Cornerbacks and coverage. It was clear Thursday was all about the receivers and tight ends. Dalton's throwing mechanics and his well-placed passes both deep and short were a hot topic of conversation during the practice. I'll be paying a lot of attention to the defense on Day 2. It will be interesting to see how the cornerbacks respond to the strong showing A.J. Green, Tyler Eifert and Mohamed Sanu, among others, had Thursday.

Return watch. One player who may very well be battling for a roster spot these next few weeks is return man Brandon Tate. The receiver who has just 14 catches in the 48 games he's played the past three seasons has primarily been used in return situations. The big question is, are there enough spots on a very deep team for a player who will be used almost exclusively as a kick returner? He spent the 2013 season working as the lead punt returner also, but only after cornerback Adam Jones was kept off special teams because of a bevy of injuries to the secondary. This year, with a deep -- and for now, healthier -- defensive backfield, Jones will be back in his old No. 1 punt returner role. Where will that leave Tate? For now, he'll have to impress on both special teams and offense.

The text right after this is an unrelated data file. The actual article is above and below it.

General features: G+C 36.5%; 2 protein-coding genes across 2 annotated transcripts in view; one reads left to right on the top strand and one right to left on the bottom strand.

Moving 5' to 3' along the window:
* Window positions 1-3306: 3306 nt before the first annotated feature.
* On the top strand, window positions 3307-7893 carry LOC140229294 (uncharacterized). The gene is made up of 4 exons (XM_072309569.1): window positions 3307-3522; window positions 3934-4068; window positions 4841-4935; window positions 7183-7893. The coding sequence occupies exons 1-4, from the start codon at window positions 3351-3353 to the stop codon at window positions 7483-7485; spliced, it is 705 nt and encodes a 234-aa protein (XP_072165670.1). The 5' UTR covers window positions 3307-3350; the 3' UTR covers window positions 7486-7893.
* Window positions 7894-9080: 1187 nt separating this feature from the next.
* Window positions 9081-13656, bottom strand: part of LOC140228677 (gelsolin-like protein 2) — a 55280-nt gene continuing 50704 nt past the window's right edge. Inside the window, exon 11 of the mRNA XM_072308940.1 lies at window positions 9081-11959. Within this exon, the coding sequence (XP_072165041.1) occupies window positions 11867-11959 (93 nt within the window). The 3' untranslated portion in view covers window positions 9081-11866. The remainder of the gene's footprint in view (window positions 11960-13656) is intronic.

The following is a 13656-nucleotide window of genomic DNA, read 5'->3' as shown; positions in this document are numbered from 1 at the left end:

Bengals Camp Report: Day 1

July, 24, 2014
Jul 24
CINCINNATI -- A daily review of the hot topics coming out of the Cincinnati Bengals' training camp:

  • It was hard not to notice how efficient starting quarterback Andy Dalton was Thursday as he connected with a number of his receivers during the Bengals' first day of camp. While the short and intermediate routes impressed at times, it was his work with the deep ball that caused the estimated 1,200 fans on hand to "ooh" and "ahh" at times. Few receptions drew applause from onlookers like the bomb Dalton completed late in practice to receiver A.J. Green. Thrown approximately 50 yards on the fly, Green settled underneath the pass just before crossing the goal line. Like he had done often during the day, he got behind the secondary for the unimpeded catch. This time, it was Adam Jones who was beat. Green said after practice that much of his focus this offseason has revolved around improving his deep-ball relationship with Dalton. "It starts with me being able to run my routes consistently and knowing where I need to be for him to place the ball," Green said. "I feel like with [new offensive coordinator] Hue [Jackson] it's all detail. It's going to be right here in this spot and that's where [Dalton] is going to put the ball."